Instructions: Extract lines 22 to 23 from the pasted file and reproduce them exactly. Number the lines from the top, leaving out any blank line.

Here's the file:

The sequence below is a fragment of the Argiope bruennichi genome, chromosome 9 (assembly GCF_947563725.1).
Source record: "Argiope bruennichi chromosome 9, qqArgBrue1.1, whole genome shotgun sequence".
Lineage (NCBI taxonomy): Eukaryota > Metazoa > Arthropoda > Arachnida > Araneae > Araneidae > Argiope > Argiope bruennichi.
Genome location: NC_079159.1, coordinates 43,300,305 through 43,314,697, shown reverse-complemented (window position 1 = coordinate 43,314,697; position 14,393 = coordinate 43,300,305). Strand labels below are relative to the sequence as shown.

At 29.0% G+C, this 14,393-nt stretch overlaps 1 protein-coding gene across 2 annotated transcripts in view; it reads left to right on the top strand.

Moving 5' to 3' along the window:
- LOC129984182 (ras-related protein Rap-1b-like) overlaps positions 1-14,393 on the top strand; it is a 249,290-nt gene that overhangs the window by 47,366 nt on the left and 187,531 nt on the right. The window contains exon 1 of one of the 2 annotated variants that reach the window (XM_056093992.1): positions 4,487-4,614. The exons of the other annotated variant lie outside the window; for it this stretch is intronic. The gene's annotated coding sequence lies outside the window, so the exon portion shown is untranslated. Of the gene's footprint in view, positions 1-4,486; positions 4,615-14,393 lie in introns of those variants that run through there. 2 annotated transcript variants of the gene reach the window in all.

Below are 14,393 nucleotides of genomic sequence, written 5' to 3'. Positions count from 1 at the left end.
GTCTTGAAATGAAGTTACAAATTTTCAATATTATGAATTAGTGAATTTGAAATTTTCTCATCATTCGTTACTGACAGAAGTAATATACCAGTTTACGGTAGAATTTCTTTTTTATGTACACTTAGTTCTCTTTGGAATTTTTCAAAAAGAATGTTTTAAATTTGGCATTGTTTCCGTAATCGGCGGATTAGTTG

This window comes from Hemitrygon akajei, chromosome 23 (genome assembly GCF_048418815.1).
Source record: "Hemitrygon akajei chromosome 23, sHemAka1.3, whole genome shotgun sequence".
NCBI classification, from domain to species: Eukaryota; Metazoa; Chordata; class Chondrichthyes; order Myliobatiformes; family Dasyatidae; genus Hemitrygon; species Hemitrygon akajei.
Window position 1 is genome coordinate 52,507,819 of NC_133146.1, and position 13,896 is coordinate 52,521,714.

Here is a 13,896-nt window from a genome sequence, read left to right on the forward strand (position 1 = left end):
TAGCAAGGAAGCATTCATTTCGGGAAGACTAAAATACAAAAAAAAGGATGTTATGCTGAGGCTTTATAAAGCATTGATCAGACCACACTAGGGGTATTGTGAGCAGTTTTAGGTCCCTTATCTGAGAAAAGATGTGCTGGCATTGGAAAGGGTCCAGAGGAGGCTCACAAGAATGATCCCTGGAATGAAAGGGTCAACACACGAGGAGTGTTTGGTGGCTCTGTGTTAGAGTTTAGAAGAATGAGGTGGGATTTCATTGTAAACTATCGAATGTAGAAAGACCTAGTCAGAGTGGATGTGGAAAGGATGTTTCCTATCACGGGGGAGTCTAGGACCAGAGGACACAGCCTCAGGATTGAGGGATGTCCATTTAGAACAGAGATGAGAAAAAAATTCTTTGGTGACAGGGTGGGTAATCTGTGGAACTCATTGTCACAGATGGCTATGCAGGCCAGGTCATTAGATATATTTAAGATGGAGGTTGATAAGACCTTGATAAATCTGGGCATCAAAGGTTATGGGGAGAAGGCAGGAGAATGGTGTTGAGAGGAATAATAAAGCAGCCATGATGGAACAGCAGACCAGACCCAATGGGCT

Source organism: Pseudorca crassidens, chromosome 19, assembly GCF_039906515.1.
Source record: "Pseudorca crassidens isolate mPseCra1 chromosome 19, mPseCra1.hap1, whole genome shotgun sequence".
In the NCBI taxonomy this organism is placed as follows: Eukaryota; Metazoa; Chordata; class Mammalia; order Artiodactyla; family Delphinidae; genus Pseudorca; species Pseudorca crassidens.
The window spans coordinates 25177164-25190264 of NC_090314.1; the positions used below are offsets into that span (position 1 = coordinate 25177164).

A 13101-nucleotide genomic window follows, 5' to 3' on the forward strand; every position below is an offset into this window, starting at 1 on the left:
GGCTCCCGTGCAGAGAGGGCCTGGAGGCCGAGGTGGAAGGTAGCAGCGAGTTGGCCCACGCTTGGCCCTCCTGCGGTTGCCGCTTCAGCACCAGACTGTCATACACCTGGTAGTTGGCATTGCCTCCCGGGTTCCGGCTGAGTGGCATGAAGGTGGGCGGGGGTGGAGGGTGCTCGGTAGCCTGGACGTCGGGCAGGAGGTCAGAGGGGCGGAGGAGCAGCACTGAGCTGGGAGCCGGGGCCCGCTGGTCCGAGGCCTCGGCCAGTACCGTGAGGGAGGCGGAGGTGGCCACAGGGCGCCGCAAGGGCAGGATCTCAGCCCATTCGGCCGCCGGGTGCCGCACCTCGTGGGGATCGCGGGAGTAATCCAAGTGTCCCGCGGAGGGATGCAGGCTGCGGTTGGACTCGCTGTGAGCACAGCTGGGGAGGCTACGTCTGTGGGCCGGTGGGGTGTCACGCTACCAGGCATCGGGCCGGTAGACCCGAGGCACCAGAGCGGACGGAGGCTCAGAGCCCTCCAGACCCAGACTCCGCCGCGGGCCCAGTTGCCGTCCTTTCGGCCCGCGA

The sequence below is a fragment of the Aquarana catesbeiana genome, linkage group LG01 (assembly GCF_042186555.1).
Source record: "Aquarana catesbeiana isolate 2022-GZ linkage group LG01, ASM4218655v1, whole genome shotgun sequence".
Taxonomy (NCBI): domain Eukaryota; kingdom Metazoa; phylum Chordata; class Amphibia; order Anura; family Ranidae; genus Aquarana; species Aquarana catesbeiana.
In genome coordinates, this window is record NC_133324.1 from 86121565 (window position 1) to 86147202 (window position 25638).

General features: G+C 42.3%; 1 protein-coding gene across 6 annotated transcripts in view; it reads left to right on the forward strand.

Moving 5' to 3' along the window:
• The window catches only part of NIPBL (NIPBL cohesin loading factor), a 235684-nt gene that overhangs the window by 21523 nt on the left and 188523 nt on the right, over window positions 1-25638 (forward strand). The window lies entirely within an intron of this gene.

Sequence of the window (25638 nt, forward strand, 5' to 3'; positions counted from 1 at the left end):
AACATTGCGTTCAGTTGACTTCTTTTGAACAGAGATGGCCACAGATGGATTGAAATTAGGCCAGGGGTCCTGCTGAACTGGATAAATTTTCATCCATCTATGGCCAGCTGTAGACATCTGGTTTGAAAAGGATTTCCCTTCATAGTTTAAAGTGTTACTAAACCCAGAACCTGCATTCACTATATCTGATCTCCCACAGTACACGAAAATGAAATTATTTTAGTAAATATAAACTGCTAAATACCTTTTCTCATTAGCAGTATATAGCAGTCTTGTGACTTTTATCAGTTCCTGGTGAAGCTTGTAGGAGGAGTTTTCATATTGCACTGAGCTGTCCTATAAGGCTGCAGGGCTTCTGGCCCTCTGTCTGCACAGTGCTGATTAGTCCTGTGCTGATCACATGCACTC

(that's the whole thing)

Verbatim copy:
The sequence below is a fragment of the Aquarana catesbeiana genome, linkage group LG01 (assembly GCF_042186555.1).
Source record: "Aquarana catesbeiana isolate 2022-GZ linkage group LG01, ASM4218655v1, whole genome shotgun sequence".